The Muslim community worldwide is not asking for special treatment. It is merely asking for the same respect that is given to other religious groups. As United Nations Secretary General Kofi Annan said: “We believe that freedom of the press entails responsibility and discretion, and should respect the beliefs and tenets of all religions.”As leader of the country with the world’s largest muslim population, I can also convey to this forum that there is a feeling among many muslims that they are not being portrayed fairly by the international media, and many in fact are complaining of double standard.When non-Muslims are killed in the line of fire, they say, Western media outlets display much more outrage than when Muslims are killed routinely in Palestine, Iraq, and now Lebanon. I take note, for example, of a report commissioned by the BBC’s Board of Governors regarding BBC’s coverage of the Middle-East conflicts.  And what did the report recommend? More background, more context, so that viewers come away with a more nuanced understanding of the issues wracking the region.


There is there a PERCEPTION held by many, rightly or wrongly, that the greater Western community regards, to be quite blunt about it, that a Muslim life is less precious. The media can help right this image. By learning about one another and discussing each other’s differences and similarities, we are taking one more step towards easing tensions between nations.The fact is that while the world has changed profoundly in the past several decades, so too have the mass media.Gone are the days when you could say: “Ours is a government of men and morning newspapers.”  For aside from the morning news, there is now the noon time newscast, the evening news edition, the prime time telecast, the midnight news and, yes, the breaking news from the internet. At no time have the mass media been as omnipresent as they are today and as influential on public opinion.   The press has been the foremost agent in the spread of knowledge and values.  Without you, there would be so much more of the darkness of ignorance in the world today, and the quality of human life would be so much lower.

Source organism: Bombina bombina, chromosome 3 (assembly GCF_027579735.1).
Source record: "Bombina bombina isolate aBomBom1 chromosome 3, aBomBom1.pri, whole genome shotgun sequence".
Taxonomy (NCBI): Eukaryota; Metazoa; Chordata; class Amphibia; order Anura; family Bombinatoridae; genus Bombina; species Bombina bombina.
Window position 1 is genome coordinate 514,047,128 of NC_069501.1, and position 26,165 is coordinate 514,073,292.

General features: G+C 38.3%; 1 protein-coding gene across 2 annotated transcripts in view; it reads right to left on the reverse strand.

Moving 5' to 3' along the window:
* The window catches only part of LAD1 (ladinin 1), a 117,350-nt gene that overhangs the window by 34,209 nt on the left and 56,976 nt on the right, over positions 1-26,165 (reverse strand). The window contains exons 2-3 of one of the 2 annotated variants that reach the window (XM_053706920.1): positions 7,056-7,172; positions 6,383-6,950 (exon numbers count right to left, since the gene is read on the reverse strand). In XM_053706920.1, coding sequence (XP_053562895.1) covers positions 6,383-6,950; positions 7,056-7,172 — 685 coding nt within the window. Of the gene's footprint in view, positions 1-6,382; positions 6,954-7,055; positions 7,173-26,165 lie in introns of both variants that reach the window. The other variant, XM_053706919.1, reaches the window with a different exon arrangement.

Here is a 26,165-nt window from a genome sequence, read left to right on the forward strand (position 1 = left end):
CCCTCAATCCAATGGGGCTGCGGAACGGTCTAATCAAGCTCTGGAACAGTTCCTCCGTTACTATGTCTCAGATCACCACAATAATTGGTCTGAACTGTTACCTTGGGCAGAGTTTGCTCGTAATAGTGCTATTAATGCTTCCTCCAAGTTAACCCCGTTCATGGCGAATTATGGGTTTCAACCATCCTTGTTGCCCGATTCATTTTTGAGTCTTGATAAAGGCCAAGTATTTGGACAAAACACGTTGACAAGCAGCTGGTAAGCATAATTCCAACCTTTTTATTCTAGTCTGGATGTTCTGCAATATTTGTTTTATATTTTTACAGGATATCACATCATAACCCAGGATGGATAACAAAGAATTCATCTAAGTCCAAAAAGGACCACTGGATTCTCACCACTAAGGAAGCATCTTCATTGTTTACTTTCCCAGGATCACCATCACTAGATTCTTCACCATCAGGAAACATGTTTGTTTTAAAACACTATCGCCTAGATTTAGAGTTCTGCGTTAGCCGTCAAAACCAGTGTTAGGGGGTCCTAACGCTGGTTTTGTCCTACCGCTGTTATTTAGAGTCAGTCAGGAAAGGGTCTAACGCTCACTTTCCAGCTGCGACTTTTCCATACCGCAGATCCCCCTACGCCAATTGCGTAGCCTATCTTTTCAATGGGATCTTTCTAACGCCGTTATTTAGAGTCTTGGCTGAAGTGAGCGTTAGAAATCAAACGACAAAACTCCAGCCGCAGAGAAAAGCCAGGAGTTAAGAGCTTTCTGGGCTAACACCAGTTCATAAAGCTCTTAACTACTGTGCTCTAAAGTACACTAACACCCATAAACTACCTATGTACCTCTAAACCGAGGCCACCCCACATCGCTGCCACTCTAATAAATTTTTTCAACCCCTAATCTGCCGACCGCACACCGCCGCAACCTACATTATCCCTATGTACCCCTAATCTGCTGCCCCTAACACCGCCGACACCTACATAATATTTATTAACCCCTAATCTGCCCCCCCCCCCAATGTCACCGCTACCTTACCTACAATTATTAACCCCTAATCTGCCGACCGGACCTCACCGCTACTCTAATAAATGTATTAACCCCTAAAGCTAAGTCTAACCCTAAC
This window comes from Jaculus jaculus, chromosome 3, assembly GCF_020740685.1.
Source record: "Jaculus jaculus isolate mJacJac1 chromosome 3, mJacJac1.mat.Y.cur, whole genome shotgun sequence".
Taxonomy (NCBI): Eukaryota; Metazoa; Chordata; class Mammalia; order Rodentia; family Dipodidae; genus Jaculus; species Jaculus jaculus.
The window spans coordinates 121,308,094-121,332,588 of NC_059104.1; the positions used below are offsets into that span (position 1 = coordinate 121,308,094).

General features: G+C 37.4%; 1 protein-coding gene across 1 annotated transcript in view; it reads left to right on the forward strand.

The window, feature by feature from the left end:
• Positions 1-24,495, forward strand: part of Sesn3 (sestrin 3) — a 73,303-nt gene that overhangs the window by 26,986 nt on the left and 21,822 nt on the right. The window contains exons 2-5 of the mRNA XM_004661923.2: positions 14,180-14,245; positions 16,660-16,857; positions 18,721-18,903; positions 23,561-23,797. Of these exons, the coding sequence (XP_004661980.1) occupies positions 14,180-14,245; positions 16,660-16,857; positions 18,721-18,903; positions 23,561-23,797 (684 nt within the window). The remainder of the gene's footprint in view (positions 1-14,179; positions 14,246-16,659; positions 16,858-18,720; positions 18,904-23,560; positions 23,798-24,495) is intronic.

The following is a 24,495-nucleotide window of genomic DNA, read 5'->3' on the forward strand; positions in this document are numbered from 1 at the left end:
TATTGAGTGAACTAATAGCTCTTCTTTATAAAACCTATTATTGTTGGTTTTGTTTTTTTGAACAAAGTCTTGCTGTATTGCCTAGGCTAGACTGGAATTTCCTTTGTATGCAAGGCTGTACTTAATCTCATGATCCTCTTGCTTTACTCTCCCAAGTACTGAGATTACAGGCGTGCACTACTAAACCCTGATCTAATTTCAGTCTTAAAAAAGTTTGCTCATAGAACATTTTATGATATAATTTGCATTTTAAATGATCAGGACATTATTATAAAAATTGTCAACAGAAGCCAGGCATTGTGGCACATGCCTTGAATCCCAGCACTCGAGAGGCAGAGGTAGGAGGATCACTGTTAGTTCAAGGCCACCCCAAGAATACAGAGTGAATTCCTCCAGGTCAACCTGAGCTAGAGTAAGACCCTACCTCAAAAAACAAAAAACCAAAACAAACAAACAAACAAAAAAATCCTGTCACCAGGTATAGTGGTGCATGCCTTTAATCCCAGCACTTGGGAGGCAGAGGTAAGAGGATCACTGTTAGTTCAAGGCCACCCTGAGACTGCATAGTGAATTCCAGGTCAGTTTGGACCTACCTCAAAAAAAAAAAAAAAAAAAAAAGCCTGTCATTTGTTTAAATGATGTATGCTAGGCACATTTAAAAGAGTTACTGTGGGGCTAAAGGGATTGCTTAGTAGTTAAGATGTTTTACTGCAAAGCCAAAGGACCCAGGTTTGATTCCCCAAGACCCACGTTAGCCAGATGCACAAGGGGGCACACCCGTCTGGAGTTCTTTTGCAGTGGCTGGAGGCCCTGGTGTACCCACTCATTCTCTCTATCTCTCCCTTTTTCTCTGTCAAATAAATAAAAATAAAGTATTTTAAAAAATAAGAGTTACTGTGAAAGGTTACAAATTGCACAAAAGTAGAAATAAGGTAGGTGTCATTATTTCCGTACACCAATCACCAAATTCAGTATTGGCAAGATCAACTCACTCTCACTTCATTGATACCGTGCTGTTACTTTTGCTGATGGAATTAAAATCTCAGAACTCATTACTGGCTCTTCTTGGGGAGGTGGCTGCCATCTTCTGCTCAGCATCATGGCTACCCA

The press has also often taken on the role of a watchdog to governments and other powerful institutions.  In societies where the press is given free rein, it has curbed the abuses of government officials and the elite. The military genius Napoleon Bonaparte once admitted: “I fear one newspaper more than ten battalions.” And the press has served as the mouthpiece of people who normally have no voice in public affairs. They often serve as the venue for the airing of grievances that otherwise would not be brought to the attention of authorities.  Today the mass media are called upon to play a much more complex role, if only because of the complexities of the world we live in. We have left the Cold War behind us, but we still live in a fragile world marked by divisions, conflicts, disparities, bigotry, restlessness. There are no neat divisions of the human race. If you divide the world into East and West, or North and South, you cannot point out clear boundaries.


Civilizations interpenetrate and enrich one another. It is in the face of such immense diversity that the human race is challenged today to promote a comprehensive and enduring dialogue among civilizations, among cultures and faiths, among all ways of life and traditions. Dialogue is about the only way humankind can be stopped from dividing itself to death. Dialogue is the only way we can look at one another closely enough to recognize our shared humanity and realize that we are all children of God Almighty. This is the reason behind Indonesia’s program of fostering interfaith and intercultural dialogue at the national, regional and interregional level.  This will remain an important aspect of our foreign policy. That dialogue and inter-change will be much more meaningful with the active participation of the media.


The mass media are with us every day of our lives—upon waking, while we are at work and at play, and while we lounge in our living rooms. They can pierce into our consciousness and leave lasting impressions there. They can therefore tremendously add impact and velocity to any dialogue between civilizations. The media of different nations can connect civilizations in a way that other channels cannot. Thus when media of different cultures come together to learn about one another, it is not only the media that benefits from the greater understanding—it is the community at large.The media can even help strengthen peace. I note that conflicts tend to proliferate and deteriorate, and sometimes erupt into violence, in an atmosphere of clash of perceptions. In times of hostility, it is always critical to narrow the perception gap, avoid misunderstanding, and maintain communication through accurate information flow. No one can do this better than the media. 


 And so I address myself to the leading lights of mass media today with a challenge and a plea: you are the conscience of society, you are the agent of change, and we count on you to help the human race by promoting freedom of speech, spreading tolerance, and advancing peace and understanding. That is what I fervently hope you will begin to do in this Global InterMedia Dialogue. I wish you success in your deliberations.  By saying Bismillahirrahmanirrahim, I declare the Global Intermedia Dialogue open.Thank you